Confused by Taxes? Don't Pay Them!

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Here's an interesting tax story from Memphis:

A federal jury Friday found FedEx pilot Vernice Kuglin not guilty of evading income taxes on $920,000.

The twist? Kuglin has been refusing to pay federal income tax, on purpose, for a decade.

She began to read court documents, legal opinions and the federal tax code.

She said she found what she felt were contradictions. She wanted to know where in the federal tax code it said she was liable for taxes.

Kuglin wrote the Internal Revenue Service twice in 1995 with questions but said she didn't get a response. [?]

Defense attorney Larry Becraft of Huntsville, Ala., said Kuglin decided mandatory payment of income taxes "did not apply to her."

After the verdict Friday, Becraft said the federal tax code is a confusing conglomeration that "at best is a walking due process violation."

He said the average American simply doesn't understand the tax code.

Link via Howard Owens.

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  1. What a great precedent: If you don’t understand the law, you don’t have to follow it. Can’t wait to try it out.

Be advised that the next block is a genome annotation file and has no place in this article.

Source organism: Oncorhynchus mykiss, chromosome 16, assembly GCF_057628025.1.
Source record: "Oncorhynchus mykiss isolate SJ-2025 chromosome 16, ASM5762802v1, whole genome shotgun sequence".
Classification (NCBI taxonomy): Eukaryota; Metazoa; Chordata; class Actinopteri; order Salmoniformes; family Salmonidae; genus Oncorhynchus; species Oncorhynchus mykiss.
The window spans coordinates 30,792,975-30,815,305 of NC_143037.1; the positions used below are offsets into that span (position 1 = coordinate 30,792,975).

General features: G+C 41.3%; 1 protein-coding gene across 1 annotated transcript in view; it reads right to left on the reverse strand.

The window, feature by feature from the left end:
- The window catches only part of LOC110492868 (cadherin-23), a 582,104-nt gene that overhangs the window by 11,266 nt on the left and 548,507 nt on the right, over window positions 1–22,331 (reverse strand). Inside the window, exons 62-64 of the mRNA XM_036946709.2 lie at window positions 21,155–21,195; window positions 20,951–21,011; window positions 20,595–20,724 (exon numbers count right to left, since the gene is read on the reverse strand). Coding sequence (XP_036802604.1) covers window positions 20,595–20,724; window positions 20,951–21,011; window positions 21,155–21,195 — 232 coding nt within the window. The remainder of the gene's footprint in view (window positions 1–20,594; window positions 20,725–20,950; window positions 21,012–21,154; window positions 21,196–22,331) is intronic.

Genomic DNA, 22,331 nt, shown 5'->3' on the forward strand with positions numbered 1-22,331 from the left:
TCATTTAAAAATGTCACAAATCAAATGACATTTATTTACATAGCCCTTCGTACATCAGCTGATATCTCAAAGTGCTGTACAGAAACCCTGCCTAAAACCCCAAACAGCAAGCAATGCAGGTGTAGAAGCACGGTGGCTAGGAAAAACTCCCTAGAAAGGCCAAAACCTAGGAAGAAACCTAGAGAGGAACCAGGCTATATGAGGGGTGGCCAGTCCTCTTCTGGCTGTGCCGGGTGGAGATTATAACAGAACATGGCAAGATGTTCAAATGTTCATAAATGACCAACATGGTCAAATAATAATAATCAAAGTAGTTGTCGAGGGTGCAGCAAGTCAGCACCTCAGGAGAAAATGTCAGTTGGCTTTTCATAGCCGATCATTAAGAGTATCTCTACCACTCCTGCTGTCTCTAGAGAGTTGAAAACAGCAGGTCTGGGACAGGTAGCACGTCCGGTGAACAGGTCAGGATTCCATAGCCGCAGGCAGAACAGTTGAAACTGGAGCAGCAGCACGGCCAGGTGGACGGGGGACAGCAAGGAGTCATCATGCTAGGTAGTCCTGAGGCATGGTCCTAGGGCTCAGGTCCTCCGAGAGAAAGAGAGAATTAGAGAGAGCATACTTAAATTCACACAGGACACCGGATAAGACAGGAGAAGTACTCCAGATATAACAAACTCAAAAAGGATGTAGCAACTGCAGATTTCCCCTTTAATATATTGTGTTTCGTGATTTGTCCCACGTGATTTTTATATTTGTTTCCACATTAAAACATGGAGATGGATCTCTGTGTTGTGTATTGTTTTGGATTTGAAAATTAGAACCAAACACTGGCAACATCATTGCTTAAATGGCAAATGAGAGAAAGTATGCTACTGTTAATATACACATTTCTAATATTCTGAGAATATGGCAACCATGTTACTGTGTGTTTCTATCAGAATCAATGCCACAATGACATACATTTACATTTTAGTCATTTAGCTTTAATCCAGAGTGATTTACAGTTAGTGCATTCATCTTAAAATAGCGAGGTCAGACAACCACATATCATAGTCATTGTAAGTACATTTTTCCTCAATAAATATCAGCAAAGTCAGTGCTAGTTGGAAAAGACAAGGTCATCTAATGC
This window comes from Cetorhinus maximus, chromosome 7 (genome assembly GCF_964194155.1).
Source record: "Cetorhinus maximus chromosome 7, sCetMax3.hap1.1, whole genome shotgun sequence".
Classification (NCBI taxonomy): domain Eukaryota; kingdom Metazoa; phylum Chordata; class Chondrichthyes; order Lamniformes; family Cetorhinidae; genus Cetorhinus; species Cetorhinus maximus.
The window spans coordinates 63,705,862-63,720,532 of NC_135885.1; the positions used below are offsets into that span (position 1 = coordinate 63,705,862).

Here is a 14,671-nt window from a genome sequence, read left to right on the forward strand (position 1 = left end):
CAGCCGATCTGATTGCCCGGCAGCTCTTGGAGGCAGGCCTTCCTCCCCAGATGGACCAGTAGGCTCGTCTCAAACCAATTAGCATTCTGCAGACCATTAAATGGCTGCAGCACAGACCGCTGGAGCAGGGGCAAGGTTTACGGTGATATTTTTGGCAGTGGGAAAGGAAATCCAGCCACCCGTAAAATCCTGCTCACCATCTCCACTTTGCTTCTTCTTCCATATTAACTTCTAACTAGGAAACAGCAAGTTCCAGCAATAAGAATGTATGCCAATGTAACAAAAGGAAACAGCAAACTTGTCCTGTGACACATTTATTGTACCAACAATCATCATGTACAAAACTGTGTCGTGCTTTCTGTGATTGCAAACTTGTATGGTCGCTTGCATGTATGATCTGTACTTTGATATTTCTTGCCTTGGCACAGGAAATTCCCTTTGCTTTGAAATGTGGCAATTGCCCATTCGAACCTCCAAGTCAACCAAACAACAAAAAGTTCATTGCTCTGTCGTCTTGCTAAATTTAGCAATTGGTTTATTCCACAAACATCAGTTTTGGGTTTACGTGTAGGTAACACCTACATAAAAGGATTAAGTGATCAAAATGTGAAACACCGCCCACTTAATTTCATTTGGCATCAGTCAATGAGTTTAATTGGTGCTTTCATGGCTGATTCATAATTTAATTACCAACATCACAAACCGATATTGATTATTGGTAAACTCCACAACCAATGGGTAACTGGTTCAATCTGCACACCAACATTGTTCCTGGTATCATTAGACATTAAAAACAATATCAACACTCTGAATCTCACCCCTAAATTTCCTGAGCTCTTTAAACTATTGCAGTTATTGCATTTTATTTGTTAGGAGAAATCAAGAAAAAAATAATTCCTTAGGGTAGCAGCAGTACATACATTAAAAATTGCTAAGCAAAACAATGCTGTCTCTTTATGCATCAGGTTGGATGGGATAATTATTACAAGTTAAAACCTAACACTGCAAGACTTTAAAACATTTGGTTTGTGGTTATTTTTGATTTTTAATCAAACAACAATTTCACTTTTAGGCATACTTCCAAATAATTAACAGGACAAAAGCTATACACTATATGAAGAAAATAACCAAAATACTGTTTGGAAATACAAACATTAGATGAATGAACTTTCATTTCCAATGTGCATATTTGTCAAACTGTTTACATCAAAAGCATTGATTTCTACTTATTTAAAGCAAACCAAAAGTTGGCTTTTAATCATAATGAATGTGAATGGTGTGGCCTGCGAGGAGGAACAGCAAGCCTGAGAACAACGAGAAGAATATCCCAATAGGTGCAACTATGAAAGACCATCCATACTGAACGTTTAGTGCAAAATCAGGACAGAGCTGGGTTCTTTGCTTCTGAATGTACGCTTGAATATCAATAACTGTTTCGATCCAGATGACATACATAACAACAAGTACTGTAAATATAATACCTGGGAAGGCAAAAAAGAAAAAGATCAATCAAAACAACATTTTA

2. The average person working at the IRS probably doesn’t understand the tax code not to mention the average American. This is definately a welcome ruling but I bet the IRS gets its grubby little hands on her money in the end.

  3. OK, so we’re libertarians. So we hate taxes. We all agree on that.

    But is it really legitimate to go praising people who seek to evade taxes? Like them or not, taxes work by taking from everyone — that means that when Kuglin doesn’t pay his taxes because he’s too busy shitting a libertarian brick about it, I get stuck with the bill. And that’s neither libertarian nor the least bit praiseworthy.

  4. Hal E.,

    I bet even you are guilty of at least one misdemeanor and at least one felony. With the sheer number of piddly laws cooked up everyday (some say 200 pages a day), how CAN you understand them all?

    “There is no way to rule innocent men. The only power government has is the power to crack down on criminals. Well, when there aren’t enough criminals, one makes them. One declares so many things to be a crime that it becomes impossible for men to live without breaking laws.” Ayn Rand “Atlas Shrugged”

    -nefarious

  5. Steve, you’re just jealous.

  6. Steve: You are absolutely right.

  7. This is similar to the case of Lloyd Long, also of Tennessee.

    See http://www.civil-liberties.com/cases/long1.html, among others.

  8. Well, most of the IRC doesn’t apply to most Americans, so that helps out right there.

  9. Steve – I agree with you about Kuglin’s specific actions in this case (by the way, I think Kuglin is a woman, not a man), I do not condone people who deliberately avoid paying their share of taxes. But I submit that the larger issue of tax code reform/simplification is a very legitimate one.